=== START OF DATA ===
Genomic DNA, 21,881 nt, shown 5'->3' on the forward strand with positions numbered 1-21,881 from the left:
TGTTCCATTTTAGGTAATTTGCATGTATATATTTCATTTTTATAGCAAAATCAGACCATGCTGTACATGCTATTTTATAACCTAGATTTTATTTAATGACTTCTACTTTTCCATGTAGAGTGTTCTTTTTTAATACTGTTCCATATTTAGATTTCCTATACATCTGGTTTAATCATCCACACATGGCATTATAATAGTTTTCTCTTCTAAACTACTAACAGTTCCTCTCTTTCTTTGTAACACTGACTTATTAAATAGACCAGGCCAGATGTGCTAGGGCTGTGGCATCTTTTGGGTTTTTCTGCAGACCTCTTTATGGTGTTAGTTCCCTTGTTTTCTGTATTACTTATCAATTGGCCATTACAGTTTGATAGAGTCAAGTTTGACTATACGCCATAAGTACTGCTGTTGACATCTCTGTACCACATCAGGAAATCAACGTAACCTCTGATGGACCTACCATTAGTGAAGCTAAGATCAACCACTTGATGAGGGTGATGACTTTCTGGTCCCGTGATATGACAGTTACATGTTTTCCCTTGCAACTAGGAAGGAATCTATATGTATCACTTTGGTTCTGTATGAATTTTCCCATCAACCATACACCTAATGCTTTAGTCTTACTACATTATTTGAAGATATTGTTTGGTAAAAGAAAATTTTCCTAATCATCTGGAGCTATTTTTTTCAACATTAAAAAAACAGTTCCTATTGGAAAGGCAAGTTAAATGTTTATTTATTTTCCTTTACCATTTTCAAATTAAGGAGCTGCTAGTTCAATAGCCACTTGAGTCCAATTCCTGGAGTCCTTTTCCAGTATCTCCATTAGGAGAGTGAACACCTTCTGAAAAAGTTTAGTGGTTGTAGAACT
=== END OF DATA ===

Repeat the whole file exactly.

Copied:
Genomic DNA, 21,881 nt, shown 5'->3' on the forward strand with positions numbered 1-21,881 from the left:
TGTTCCATTTTAGGTAATTTGCATGTATATATTTCATTTTTATAGCAAAATCAGACCATGCTGTACATGCTATTTTATAACCTAGATTTTATTTAATGACTTCTACTTTTCCATGTAGAGTGTTCTTTTTTAATACTGTTCCATATTTAGATTTCCTATACATCTGGTTTAATCATCCACACATGGCATTATAATAGTTTTCTCTTCTAAACTACTAACAGTTCCTCTCTTTCTTTGTAACACTGACTTATTAAATAGACCAGGCCAGATGTGCTAGGGCTGTGGCATCTTTTGGGTTTTTCTGCAGACCTCTTTATGGTGTTAGTTCCCTTGTTTTCTGTATTACTTATCAATTGGCCATTACAGTTTGATAGAGTCAAGTTTGACTATACGCCATAAGTACTGCTGTTGACATCTCTGTACCACATCAGGAAATCAACGTAACCTCTGATGGACCTACCATTAGTGAAGCTAAGATCAACCACTTGATGAGGGTGATGACTTTCTGGTCCCGTGATATGACAGTTACATGTTTTCCCTTGCAACTAGGAAGGAATCTATATGTATCACTTTGGTTCTGTATGAATTTTCCCATCAACCATACACCTAATGCTTTAGTCTTACTACATTATTTGAAGATATTGTTTGGTAAAAGAAAATTTTCCTAATCATCTGGAGCTATTTTTTTCAACATTAAAAAAACAGTTCCTATTGGAAAGGCAAGTTAAATGTTTATTTATTTTCCTTTACCATTTTCAAATTAAGGAGCTGCTAGTTCAATAGCCACTTGAGTCCAATTCCTGGAGTCCTTTTCCAGTATCTCCATTAGGAGAGTGAACACCTTCTGAAAAAGTTTAGTGGTTGTAGAACT